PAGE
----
The crux of the matter, however, is that parents who complain about kids being disrespectful often treat their kids with disrespect, says John Petersen, Ph.D., a clinical psychologist in South Bend, Indiana. And they might not realize it. It’s also common for fathers, particularly among those with more traditional or conservative values, to express that they feel “disrespected” rather than acknowledge that they feel hurt or vulnerable, he says.
Sharing vulnerability can be difficult for more traditional fathers but can benefit family relationships, Petersen continues.
“It can be very moving,” he says. “Children, by and large, are extremely cooperative as long as the relationship is respectful. But when you demand respect from a position of authority, you get respect for power, not the kind of respect we want as parents.”
If you’ve been a parent for any length of time, you know your kids are constantly observing your interactions with them, your partner and in the world at large, says Susan Newman, Ph.D., social psychologist and author of Little Things Long Remembered: Making Your Children Feel Special Every Day. So it’s important to cultivate a climate of respect in your family. Here’s what experts say helps to do that.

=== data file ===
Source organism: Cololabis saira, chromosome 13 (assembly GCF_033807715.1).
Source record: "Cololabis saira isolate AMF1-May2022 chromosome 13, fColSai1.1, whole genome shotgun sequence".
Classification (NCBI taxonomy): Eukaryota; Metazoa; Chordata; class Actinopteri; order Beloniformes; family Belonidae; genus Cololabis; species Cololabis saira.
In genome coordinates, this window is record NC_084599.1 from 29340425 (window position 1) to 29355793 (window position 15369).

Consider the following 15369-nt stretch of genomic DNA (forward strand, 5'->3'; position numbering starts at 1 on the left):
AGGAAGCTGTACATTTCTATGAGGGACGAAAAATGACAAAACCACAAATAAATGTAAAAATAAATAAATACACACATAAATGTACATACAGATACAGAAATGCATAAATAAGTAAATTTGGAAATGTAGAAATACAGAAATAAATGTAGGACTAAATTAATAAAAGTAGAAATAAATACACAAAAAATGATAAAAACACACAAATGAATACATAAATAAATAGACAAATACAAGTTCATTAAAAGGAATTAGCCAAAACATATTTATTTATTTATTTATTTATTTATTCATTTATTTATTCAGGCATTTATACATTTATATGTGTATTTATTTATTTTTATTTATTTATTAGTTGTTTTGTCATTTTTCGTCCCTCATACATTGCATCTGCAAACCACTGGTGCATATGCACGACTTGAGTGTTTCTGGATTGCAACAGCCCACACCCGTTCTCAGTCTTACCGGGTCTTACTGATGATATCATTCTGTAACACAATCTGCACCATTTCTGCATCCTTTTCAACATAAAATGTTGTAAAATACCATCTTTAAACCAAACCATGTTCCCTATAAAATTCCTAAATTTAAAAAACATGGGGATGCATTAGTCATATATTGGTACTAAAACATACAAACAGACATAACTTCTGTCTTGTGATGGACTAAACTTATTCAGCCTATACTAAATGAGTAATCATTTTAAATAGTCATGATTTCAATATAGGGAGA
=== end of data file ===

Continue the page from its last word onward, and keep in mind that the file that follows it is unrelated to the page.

Respect Your Partner
You might be tempted to think your kids will only notice how you treat them and not how you treat their other parent. But that isn’t true.
“Parents tend to forget that children are listening and taking in everything they do and say,” Newman says. “Kids lose respect if you belittle their mother. They’re very aware and absorb their parents’ attitude toward their partners.”
It’s a bit of a no-brainer that bad-mouthing your partner to your kids isn’t respectful. But children also will pick up on chronic, low-level irritation you might feel toward your partner.
“It’s hard to control those feelings, but worth doing,” Newman says. “If you’re chronically irritated with your spouse, that builds a collective impression for your kids, and it sabotages your partner in a way that’s probably not as subtle as you think.”